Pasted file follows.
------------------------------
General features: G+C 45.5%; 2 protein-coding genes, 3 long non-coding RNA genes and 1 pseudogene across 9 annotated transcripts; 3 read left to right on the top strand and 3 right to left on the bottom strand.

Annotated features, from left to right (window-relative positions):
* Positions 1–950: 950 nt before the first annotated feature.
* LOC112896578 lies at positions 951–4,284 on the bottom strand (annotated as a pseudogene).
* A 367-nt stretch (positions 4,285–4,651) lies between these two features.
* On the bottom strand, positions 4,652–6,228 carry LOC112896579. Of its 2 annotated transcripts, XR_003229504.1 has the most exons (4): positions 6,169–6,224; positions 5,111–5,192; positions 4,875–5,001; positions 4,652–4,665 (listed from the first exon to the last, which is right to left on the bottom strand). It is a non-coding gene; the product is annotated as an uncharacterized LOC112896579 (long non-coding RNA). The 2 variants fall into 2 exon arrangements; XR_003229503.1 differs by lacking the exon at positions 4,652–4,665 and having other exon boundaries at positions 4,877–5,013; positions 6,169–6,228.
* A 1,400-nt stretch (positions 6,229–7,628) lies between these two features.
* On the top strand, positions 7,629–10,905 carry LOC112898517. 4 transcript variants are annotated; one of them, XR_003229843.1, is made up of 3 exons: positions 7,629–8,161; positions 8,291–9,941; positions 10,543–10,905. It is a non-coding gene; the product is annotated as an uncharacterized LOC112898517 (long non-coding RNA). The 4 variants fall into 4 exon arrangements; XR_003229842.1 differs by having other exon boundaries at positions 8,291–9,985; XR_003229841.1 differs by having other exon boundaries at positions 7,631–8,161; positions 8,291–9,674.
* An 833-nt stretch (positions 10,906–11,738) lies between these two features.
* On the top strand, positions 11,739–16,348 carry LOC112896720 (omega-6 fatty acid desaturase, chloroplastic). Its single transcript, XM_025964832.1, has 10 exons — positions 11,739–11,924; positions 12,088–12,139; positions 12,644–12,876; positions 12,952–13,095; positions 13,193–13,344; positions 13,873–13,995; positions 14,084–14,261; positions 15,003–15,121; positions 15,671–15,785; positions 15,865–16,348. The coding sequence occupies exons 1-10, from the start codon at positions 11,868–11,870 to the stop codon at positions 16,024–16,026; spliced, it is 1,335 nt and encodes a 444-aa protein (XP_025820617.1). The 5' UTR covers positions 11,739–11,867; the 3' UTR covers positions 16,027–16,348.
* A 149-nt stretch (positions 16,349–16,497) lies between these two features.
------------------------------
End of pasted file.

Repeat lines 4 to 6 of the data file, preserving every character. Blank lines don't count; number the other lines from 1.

* LOC112896578 lies at positions 951–4,284 on the bottom strand (annotated as a pseudogene).
* A 367-nt stretch (positions 4,285–4,651) lies between these two features.
* On the bottom strand, positions 4,652–6,228 carry LOC112896579. Of its 2 annotated transcripts, XR_003229504.1 has the most exons (4): positions 6,169–6,224; positions 5,111–5,192; positions 4,875–5,001; positions 4,652–4,665 (listed from the first exon to the last, which is right to left on the bottom strand). It is a non-coding gene; the product is annotated as an uncharacterized LOC112896579 (long non-coding RNA). The 2 variants fall into 2 exon arrangements; XR_003229503.1 differs by lacking the exon at positions 4,652–4,665 and having other exon boundaries at positions 4,877–5,013; positions 6,169–6,228.